- Telekinesis »
- Merge Records »
Many songwriters spend their entire lives attempting to write ‘the perfect pop song’. On paper it’s a simple beast – combine a three to four chord sequence with a melodic verse that makes way for a catchy chorus, add words that convey some sort of sentiment that a broad audience can relate to, and do it all in about three minutes – simple? Well, actually, no.
The reality in trying to achieve this task often results as an eternal pursuit, never quite obtained and very rarely mastered. However, for Seattle’s Michael Benjamin Lerner - the 22 year-old main man behind Telekinesis (in that he writes, records and plays all the songs) – he is already closer to perfecting it than many of his older peers. Growing up on an audial diet of The Kinks and The Beatles it’s clear from this debut offering that these formative influences have truly ‘rubbed off’. Whilst the germ of Telekinesis begun during a years study abroad at Paul McCartney’s School for Music in Liverpool, Lerner returned to Washington State as a sound engineer and quickly built a repertoire of quick-grab, big-hearted, sunny US indie rock demos ridden with more hooks than a fisherman’s tackle box. Said demos found their way into the ears of legendary Merge Records before local uber-producer Chris Walla (Death Cab For Cutie, The Decemberists, Tegan & Sara and The Postal Service) offered to produce them. The result is a bright, cheerful and universally accessible collection of summery power-pop that contains the velvety shades of US indie rock mainstreamers such as Death Cab and The Shins, as well as the raw crunch of 90s stalwarts such as Dinosaur Jr. and Pavement – as well as just about everyone between.
Lerner deals his strongest of hands almost immediately; 'Coast Of Carolina' is an out-and-out delicious slice of indie-pop perfection ridden with Beatles influenced "nah nah nah's", before he pilots the album into 'Tokyo' which strikes like a mood elevator with the speed and force of a bullet train. Both contain frenetic hooks that are conspicuously frenzied in their request for listener participation. You can’t help but get caught up. The genteel acoustic intro of 'Foreign Room' appears later disguised as a lull before quickly making way to a thundering mass of overdriven guitars, a snappy drum beat and yet another woozy hook the size of Texas. Both Lerner’s song writing and vocal style resembles a younger Ben Gibbard doing The Kinks. He specialises in finding that classic melodic 'sweet spot', shining a Beach Boys sized dose of UV light on it and working it until the listener requires liberal application of sunscreen to the ear canals for protection. This alone will turn many off – such as on the adolescently bouncy 'Imaginary Friend' for example. Whilst Telekinesis! is in no way a terribly daring release and touches on the derivative throughout, moments of concise musical maturity regularly shine, and on tracks such as the Doo-Wop beated 'Awkward Kisser' with its syncopated piano line as well as the slightly darker and desolate 'Great Lakes' with its minor key lead, we are shown not only a different side to Lerner’s arsenal but to Walla’s production skills as well.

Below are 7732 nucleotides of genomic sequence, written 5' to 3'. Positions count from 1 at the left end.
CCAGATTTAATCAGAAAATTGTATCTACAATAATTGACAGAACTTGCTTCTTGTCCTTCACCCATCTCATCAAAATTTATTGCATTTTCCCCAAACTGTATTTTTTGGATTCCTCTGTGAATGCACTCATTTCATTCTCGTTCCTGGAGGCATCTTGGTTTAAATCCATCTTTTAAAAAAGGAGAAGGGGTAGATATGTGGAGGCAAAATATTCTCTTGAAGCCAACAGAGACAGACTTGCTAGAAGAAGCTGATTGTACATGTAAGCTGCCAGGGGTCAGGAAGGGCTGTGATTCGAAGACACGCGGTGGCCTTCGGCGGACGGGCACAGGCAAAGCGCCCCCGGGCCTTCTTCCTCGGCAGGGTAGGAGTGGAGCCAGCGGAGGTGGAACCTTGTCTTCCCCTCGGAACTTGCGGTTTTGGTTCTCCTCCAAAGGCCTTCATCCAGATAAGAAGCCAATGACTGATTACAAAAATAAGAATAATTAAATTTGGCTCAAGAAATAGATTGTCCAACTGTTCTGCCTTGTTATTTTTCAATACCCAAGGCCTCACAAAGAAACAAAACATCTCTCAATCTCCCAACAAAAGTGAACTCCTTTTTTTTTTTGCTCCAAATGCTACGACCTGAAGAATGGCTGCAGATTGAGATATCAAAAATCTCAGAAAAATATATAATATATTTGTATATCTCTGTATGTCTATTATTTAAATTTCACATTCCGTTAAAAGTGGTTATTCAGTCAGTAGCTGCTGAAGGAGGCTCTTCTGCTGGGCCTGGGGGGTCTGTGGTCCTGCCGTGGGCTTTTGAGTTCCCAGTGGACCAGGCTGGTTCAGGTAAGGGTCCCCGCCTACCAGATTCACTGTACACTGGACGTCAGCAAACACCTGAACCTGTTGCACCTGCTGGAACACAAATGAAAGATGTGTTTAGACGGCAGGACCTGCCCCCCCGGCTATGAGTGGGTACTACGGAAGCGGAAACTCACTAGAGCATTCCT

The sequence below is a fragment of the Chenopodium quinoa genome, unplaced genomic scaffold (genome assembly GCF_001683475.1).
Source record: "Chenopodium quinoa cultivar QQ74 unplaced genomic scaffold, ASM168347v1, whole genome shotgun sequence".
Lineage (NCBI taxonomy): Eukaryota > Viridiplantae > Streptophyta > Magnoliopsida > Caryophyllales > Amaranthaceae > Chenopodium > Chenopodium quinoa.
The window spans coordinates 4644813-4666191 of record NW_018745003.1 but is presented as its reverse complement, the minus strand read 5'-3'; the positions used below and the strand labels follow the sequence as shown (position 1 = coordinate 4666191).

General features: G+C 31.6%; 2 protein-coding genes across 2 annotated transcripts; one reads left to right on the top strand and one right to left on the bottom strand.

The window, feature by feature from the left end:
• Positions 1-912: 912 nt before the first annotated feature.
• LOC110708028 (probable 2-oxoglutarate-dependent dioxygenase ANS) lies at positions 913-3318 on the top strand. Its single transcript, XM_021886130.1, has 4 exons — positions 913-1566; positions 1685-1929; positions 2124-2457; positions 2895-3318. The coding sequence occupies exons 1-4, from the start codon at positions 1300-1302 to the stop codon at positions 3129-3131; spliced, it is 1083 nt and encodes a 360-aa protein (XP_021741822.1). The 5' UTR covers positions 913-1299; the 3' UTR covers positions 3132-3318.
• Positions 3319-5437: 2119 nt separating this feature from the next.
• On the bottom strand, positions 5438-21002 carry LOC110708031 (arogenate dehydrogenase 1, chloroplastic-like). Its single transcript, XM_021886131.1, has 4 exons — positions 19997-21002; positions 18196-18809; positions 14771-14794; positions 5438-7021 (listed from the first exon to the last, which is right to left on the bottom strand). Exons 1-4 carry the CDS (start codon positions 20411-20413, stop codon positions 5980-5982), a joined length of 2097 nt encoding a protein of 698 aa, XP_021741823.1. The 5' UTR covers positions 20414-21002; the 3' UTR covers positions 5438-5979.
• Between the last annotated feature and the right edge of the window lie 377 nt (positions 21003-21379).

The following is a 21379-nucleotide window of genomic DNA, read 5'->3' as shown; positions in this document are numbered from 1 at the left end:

With his songs of journey and geography, Lerner paints an escapist scene within his innocently idealistic but genuine lyrics - which frequently reference making the girl his wife, growing old together and, strangely enough, Japan. However, from a universal perspective the two moments where Lerner elicits his most poetic of emotional responses are on the tracks book ending the album. Both stripped acoustic ballads – the delightful opener 'Rust' begins with vivid prose: "I’ve got a heart but it's afraid to love / Sometimes I feel the damn thing's full of rust… / It pumps something I can not call blood." While closer 'I Saw Lightning' - it's mature and sentimental chorus lamenting of a long distance relationship – declares "I wanna care for you when you are all alone / Sit inside our house and unplug all our phones" before daydreaming of him and his sweetheart reunited, walking in a distant foreign land together.
Ultimately, Lerner proves to be a real songwriting talent here. The album brims with quick 'from the gut' compositions that have been uncomplicatedly produced using simple instrumentation. And quite right too, as to over think this poppy sound would be to lose sight of its very purpose – fun! Lerner asserts with complete conviction as 'All Of A Sudden' fades: "It’s kinda funny how we close our eyes… all of a sudden it’s summer time." Roll up, roll up, your summer soundtrack may have just arrived.
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